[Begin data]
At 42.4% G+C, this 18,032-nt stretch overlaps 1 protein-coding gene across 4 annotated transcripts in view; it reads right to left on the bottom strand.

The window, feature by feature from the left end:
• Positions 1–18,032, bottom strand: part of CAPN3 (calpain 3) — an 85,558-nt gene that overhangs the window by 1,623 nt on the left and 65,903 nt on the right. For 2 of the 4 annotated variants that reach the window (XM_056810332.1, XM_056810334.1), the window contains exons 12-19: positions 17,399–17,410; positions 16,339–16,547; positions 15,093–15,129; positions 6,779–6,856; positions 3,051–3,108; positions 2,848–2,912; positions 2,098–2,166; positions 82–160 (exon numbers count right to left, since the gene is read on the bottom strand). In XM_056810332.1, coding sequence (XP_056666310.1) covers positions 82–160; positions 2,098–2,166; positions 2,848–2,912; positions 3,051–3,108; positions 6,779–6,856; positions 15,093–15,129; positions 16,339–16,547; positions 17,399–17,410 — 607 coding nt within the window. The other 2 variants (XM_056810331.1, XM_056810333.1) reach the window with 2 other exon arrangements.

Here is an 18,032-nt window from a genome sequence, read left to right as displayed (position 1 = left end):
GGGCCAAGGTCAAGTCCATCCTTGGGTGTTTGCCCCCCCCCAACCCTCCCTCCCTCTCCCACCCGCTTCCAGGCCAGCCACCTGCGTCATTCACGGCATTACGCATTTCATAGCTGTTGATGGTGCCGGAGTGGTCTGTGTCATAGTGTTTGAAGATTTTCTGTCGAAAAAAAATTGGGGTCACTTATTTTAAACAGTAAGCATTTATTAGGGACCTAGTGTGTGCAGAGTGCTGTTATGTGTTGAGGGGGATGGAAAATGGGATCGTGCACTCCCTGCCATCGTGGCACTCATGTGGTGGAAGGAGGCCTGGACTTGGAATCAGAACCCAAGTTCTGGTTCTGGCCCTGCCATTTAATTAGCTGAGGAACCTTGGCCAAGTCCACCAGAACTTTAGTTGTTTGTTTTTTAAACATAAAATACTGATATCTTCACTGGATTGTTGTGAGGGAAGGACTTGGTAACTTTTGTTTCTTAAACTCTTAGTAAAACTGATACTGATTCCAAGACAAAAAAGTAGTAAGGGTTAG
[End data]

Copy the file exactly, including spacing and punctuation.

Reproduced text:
At 42.4% G+C, this 18,032-nt stretch overlaps 1 protein-coding gene across 4 annotated transcripts in view; it reads right to left on the bottom strand.

The window, feature by feature from the left end:
• Positions 1–18,032, bottom strand: part of CAPN3 (calpain 3) — an 85,558-nt gene that overhangs the window by 1,623 nt on the left and 65,903 nt on the right. For 2 of the 4 annotated variants that reach the window (XM_056810332.1, XM_056810334.1), the window contains exons 12-19: positions 17,399–17,410; positions 16,339–16,547; positions 15,093–15,129; positions 6,779–6,856; positions 3,051–3,108; positions 2,848–2,912; positions 2,098–2,166; positions 82–160 (exon numbers count right to left, since the gene is read on the bottom strand). In XM_056810332.1, coding sequence (XP_056666310.1) covers positions 82–160; positions 2,098–2,166; positions 2,848–2,912; positions 3,051–3,108; positions 6,779–6,856; positions 15,093–15,129; positions 16,339–16,547; positions 17,399–17,410 — 607 coding nt within the window. The other 2 variants (XM_056810331.1, XM_056810333.1) reach the window with 2 other exon arrangements.

Here is an 18,032-nt window from a genome sequence, read left to right as displayed (position 1 = left end):
GGGCCAAGGTCAAGTCCATCCTTGGGTGTTTGCCCCCCCCCAACCCTCCCTCCCTCTCCCACCCGCTTCCAGGCCAGCCACCTGCGTCATTCACGGCATTACGCATTTCATAGCTGTTGATGGTGCCGGAGTGGTCTGTGTCATAGTGTTTGAAGATTTTCTGTCGAAAAAAAATTGGGGTCACTTATTTTAAACAGTAAGCATTTATTAGGGACCTAGTGTGTGCAGAGTGCTGTTATGTGTTGAGGGGGATGGAAAATGGGATCGTGCACTCCCTGCCATCGTGGCACTCATGTGGTGGAAGGAGGCCTGGACTTGGAATCAGAACCCAAGTTCTGGTTCTGGCCCTGCCATTTAATTAGCTGAGGAACCTTGGCCAAGTCCACCAGAACTTTAGTTGTTTGTTTTTTAAACATAAAATACTGATATCTTCACTGGATTGTTGTGAGGGAAGGACTTGGTAACTTTTGTTTCTTAAACTCTTAGTAAAACTGATACTGATTCCAAGACAAAAAAGTAGTAAGGGTTAG